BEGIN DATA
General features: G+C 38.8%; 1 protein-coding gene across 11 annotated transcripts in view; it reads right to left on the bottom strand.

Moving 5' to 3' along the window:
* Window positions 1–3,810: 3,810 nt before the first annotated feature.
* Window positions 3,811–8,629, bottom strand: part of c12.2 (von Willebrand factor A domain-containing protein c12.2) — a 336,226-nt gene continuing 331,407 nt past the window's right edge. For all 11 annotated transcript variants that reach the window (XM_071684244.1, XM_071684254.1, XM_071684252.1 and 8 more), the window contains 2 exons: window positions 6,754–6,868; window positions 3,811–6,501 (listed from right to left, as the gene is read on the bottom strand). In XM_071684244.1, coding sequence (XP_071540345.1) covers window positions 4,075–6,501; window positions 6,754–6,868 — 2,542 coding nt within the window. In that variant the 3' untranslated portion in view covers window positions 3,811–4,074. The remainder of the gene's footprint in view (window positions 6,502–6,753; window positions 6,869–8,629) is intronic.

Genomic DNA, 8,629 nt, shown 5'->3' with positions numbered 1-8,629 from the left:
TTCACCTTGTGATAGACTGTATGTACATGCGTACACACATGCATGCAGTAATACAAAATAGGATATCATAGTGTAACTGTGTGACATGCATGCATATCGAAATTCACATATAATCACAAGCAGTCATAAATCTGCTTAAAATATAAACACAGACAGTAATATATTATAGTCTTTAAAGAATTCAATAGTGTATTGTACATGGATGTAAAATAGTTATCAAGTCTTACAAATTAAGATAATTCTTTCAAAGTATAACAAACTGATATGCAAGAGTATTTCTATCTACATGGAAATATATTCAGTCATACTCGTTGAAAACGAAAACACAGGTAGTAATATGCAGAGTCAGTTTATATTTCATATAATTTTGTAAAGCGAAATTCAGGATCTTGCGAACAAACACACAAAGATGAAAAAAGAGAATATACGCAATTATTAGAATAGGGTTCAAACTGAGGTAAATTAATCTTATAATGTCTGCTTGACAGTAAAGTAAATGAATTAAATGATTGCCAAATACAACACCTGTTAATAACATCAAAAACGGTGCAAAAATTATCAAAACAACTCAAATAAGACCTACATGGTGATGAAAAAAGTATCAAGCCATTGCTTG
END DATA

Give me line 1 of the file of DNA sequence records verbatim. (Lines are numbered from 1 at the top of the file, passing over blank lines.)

General features: G+C 38.8%; 1 protein-coding gene across 11 annotated transcripts in view; it reads right to left on the bottom strand.